As Nokia Oyj nears the completion of the $7.4 billion sale of its handset unit to Microsoft Corp., investors may find out as early as this week how much of the proceeds -- if any -- will be theirs.
The Finnish company may return as much as 3 billion euros ($4.1 billion) to shareholders, pledging some of it as soon as tomorrow in the form a regular annual dividend, Deutsche Bank AG predicts. Nordea Bank AB estimates the payout could reach 3.7 billion euros, with Nokia probably announcing it in the second quarter. Nokia hasn’t guaranteed any payment.
Chairman Risto Siilasmaa, evaluating candidates to succeed Stephen Elop as chief executive officer, needs to balance shareholder demand for cash rewards with the company’s growth ambitions. Too generous a payout would risk leaving Nokia with insufficient funds for investments and takeovers as it builds a future without the mobile-phone business that made it famous.
“What’s required to run the business should be left in, and the excess must be distributed to shareholders,” said Markus Larsson, who helps manage about 800 million euros, including Nokia shares, at Fondita Fund Management Co. in Helsinki. “It’s reasonable that the balance sheet wouldn’t be left overflowing with cash.”
The Espoo, Finland-based manufacturer is set to gain 5.44 billion euros of cash from the divestment of the money-losing phone division it expects to complete this quarter. That would boost the company’s net cash to 6.4 billion euros, Deutsche Bank analyst Kai Korschelt estimates.
Nokia is scheduled to report earnings tomorrow. The company has said it will give any cash it doesn’t need to investors, without being more specific. James Etheridge, a Nokia spokesman, declined to comment before tomorrow’s release.
Even as analysts estimate Nokia lost 465 million euros in 2013, Korschelt predicts that it will reinstate a regular annual dividend of 20 cents a share. That would cost the company about 750 million euros. Nokia scrapped the regular payout last year, leaving investors with no dividend for the first time in at least 143 years. Fondita’s Larsson also predicts a regular dividend of 20 cents. DNB Markets projects 30 cents and Swedbank AB 10 cents.
Nokia fell 1.1 percent to close at 5.72 euros in Helsinki trading today.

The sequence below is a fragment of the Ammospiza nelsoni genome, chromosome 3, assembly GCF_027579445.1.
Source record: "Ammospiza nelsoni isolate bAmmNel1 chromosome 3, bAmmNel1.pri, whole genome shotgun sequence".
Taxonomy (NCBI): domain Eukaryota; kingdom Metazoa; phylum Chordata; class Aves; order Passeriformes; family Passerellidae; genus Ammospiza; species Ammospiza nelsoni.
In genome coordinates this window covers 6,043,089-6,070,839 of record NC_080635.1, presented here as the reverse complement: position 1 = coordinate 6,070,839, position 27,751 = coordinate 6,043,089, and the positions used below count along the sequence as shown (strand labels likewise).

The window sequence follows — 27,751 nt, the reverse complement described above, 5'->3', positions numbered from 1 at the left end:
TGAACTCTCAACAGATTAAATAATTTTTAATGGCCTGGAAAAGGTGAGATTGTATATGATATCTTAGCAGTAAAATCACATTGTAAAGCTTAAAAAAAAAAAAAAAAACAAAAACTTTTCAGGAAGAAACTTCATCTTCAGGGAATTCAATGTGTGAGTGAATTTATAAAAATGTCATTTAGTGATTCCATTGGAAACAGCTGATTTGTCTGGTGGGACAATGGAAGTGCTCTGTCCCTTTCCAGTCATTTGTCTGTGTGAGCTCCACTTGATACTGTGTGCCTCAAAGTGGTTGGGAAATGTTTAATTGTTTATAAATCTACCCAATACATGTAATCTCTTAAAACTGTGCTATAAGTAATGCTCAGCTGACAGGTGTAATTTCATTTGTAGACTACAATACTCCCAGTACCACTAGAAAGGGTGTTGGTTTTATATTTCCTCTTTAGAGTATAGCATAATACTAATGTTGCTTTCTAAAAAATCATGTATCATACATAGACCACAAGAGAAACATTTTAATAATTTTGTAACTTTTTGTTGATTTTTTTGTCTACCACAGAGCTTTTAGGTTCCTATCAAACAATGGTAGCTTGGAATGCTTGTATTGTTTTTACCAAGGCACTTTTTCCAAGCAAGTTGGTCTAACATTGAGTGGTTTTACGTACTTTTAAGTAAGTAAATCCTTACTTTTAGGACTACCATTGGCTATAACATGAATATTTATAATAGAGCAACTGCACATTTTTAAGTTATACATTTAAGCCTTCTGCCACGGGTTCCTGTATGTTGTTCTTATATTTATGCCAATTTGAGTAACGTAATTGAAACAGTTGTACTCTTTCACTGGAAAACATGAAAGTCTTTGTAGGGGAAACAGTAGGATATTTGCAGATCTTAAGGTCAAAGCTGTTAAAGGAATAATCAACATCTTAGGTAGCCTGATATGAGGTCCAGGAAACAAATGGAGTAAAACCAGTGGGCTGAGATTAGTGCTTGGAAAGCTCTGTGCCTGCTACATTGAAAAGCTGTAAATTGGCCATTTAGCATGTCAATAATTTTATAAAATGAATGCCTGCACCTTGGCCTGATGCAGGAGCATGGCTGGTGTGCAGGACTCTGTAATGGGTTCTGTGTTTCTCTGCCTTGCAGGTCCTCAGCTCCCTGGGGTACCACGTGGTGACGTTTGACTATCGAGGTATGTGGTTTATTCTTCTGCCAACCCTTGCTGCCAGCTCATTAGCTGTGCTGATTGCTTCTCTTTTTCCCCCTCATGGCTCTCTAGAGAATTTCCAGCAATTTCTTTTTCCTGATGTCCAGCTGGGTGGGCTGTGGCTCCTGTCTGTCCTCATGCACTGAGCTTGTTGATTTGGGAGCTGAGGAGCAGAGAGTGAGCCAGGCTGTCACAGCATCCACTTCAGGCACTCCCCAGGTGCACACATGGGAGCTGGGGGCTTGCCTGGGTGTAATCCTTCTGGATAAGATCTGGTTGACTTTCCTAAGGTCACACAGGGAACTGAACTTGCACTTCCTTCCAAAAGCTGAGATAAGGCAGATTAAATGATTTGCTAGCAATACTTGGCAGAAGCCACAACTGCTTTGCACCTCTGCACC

By reinstating a regular dividend, Nokia would risk straining its cash should something go awry with the Microsoft deal. The company, whose debt is ranked junk by the the three main rating companies, had net cash of 2.4 billion euros at the end of September. It has 2.55 billion euros of debt due this year, according to data compiled by Bloomberg.
Microsoft and Nokia announced the handset deal in September and have won approval from the European Union. They are still waiting for clearance from countries including China.
Dividend payments could also hurt Nokia’s target to bring its credit rating back to investment grade, something a robust cash balance would help with.
Moody’s Investors Service cut Nokia’s debt to B1, four levels below investment grade, in August. After the Microsoft deal, Moody’s said it could lift the rating “if Nokia’s strategic review leads to a stable business profile, and the group extends its track record of positive operating performance” and manages a conservative capital structure.
To minimize risks, Nokia may delay any payouts to shareholders until after the Microsoft deal is completed, said Sami Sarkamies, an analyst at Nordea in Helsinki. That would mean no regular dividend, he said. Instead, Nokia could pay a special dividend of as much as 1 euro a share, or 3.7 billion euros in total, most likely in the second quarter, he said.
Mika Heikkilae, who helps manage about 2.7 billion euros at Helsinki-based Taaleritehdas Oyj, said investors would probably settle for less.
“I’d see 50 cents in total,” he said. “This would probably satisfy shareholders.”
Fondita’s Larsson and Deutsche’s Korschelt also predict more payouts to investors, in addition to a regular dividend, once the handset-unit sale is done. Nokia may want to keep 2 billion euros on hand and earmark 2 billion euros to 3 billion euros for acquisitions, allowing it to give a total 2 billion euros to 3 billion euros to investors, Korschelt estimates.
In October, activist Daniel Loeb’s Third Point LLC disclosed a stake in Nokia and predicted the company is likely to pay a special dividend or do a stock buyback after the Microsoft deal. Loeb also expressed confidence in Nokia’s remaining businesses.
When the Microsoft deal closes, Nokia will mainly become a manufacturer vying with Ericsson AB and Huawei Technologies Co. in selling network gear such as base stations and antennas to carriers. It also has a digital-maps business and an advanced-technologies unit that licenses Nokia patents.
A robust balance sheet would help Nokia’s next CEO engineer a revival for those businesses. Revenue at the network-equipment unit fell 26 percent in the third quarter, in part because of pulling out of less-profitable service contracts. Sales at the maps business slumped 20 percent and Nokia’s income from licensing patents had an annual run rate of about 500 million euros in the third quarter.
Rajeev Suri, head of Nokia’s network-equipment unit, is among applicants for the CEO job, people familiar with the matter told Bloomberg News this month. Chief Financial Officer Timo Ihamuotila has also been considered, said one of the people.
“A new CEO and strategy doesn’t guarantee success,” said Louis Landeman, an analyst at Danske Bank A/S in Stockholm. “We’ll see how they take on rivals and manage their cash level. Whoever the new boss is, the person will have a full plate.”